When the crickets chirp all day in the grass, and the sun begins to set by eight o’clock in the evening, I know that fall is lurking just around the corner. By the beginning of September, I want my winter hay for the sheep in the barn, A common question that new shepherds often ask is, “How do you calculate hay usage?”
There are three questions you need to ask in order to estimate how much hay your sheep will consume in a winter:
1. Approximately how much does each sheep weigh?
2. How many sheep will you feed?
3. How many days will you feed hay?
The next step requires a little math. Take the amount each sheep weighs and multiply it by the number of sheep you will feed. This tells you how many pounds all of your sheep weigh together.
-each sheep weighs approximately 125 pounds x 10 sheep = 1250 pounds
Now multiply this number by how many days you will feed hay.
-1250 pounds (weight of all sheep combined) x 210 days to feed hay = 262,500 pounds
In order to meet their nutritional needs, sheep eat, on average, about 4% of their body weight in dry matter each day. We feed only leafy second cut hay, which has a higher protein level than the first cutting from the field. So now you need to multiply by .04.
-262,500 pounds x .04 = 10,500 pounds of hay needed for the winter
Now divide the weight of each bale into the total amount of hay needed. If each hay bale weighs 40 pounds, then you will need 262 bales of hay.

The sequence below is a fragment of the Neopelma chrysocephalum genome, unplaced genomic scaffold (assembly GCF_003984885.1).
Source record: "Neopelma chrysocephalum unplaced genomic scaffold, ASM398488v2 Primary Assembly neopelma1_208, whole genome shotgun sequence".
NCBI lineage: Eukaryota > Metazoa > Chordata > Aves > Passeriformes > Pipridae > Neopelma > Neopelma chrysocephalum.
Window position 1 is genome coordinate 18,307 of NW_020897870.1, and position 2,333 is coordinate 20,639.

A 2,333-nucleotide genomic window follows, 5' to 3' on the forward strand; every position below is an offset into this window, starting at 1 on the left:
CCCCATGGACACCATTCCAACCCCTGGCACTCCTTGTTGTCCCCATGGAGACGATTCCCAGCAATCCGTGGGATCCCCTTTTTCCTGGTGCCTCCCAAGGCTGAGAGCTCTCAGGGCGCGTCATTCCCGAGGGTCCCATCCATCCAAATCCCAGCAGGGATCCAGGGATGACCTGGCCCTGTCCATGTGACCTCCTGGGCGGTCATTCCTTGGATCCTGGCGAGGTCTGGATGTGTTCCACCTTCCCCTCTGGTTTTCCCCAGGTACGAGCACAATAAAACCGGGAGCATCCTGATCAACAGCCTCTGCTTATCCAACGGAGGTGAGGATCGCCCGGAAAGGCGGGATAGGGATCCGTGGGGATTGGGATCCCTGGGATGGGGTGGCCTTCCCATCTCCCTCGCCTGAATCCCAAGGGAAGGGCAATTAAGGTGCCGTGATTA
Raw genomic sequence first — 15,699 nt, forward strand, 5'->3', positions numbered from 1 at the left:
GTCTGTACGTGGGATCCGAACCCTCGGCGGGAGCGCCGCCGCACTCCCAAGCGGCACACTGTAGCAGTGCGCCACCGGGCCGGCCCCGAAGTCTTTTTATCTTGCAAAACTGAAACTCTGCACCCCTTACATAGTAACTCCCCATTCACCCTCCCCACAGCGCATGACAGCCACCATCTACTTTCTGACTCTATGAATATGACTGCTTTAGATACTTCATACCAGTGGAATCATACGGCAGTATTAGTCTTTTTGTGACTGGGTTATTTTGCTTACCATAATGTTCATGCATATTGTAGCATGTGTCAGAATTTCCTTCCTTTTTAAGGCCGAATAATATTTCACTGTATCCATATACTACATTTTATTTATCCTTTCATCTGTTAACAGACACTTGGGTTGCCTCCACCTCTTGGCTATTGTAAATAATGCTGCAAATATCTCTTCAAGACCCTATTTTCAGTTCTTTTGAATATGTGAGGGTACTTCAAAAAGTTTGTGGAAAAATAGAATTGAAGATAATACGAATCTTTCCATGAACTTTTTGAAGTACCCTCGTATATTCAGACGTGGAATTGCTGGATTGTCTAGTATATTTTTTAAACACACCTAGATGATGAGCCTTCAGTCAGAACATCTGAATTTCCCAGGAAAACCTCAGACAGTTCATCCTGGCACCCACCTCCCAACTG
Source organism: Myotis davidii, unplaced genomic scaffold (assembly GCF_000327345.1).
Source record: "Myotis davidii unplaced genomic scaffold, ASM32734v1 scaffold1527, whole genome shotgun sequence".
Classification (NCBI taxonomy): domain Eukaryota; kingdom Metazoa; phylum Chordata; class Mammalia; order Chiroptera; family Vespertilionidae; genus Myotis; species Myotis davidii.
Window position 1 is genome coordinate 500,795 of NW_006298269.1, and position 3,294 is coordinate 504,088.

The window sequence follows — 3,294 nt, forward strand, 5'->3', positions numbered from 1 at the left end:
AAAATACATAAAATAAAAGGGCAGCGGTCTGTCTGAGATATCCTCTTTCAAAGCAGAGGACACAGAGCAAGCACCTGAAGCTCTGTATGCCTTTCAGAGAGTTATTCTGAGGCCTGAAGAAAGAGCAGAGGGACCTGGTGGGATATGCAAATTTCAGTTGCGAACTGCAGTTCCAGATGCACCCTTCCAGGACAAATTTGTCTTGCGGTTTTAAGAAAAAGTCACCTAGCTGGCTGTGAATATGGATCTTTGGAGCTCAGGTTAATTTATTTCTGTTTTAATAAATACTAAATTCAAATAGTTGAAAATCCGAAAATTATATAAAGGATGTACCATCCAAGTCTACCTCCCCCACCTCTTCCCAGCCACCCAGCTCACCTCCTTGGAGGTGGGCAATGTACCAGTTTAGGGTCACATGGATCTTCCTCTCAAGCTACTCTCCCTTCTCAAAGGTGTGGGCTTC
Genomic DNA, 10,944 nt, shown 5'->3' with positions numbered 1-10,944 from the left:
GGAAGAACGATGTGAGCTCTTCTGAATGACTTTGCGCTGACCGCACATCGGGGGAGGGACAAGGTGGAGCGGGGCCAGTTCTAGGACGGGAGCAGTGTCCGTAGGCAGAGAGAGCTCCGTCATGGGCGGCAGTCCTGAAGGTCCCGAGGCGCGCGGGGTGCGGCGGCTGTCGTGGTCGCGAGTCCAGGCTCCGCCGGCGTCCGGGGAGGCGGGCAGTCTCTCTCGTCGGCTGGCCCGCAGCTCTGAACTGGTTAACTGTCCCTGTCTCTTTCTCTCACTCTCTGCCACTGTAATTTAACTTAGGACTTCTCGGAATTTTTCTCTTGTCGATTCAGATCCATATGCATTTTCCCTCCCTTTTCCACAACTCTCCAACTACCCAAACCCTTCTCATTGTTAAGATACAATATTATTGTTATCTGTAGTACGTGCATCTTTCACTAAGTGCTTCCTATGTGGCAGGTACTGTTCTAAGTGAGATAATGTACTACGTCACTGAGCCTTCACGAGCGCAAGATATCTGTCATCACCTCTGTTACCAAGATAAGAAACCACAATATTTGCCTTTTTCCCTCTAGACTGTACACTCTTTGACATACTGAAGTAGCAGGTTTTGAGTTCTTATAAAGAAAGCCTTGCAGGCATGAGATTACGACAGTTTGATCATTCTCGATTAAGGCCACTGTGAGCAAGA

10,500 / 40 pounds = 262.5 bales of hay needed for the winter
For further reading on hay usage and nutritional needs, check out these small farm friendly resources:
Shaltz Farm– provides easy to read information about raising sheep.
Oregon State University-offers resources and articles for small farms.
Winter Hay Usage at VT Grand View Farm
This year, we calculated that we will need approximately 13,000 pounds of hay to get us through our long Vermont winter. We feed hay from October until mid May. In the past we have shoved, heaved, and thrown all of our hay into the small hole leading up to our hay loft. The process took one person on the wagon kicking the bales off, one person carrying each bale to the barn, one poor soul lifting the 40 pound bale over their head and shoving it into the hay loft, and then one person in the loft, stacking the hay. That system worked for years, until our children grew up and left the farm, leaving just me and my husband to get the winter feed into the barn. So this summer, we purchased our first hay elevator! It is poised and ready for the hay wagon to arrive!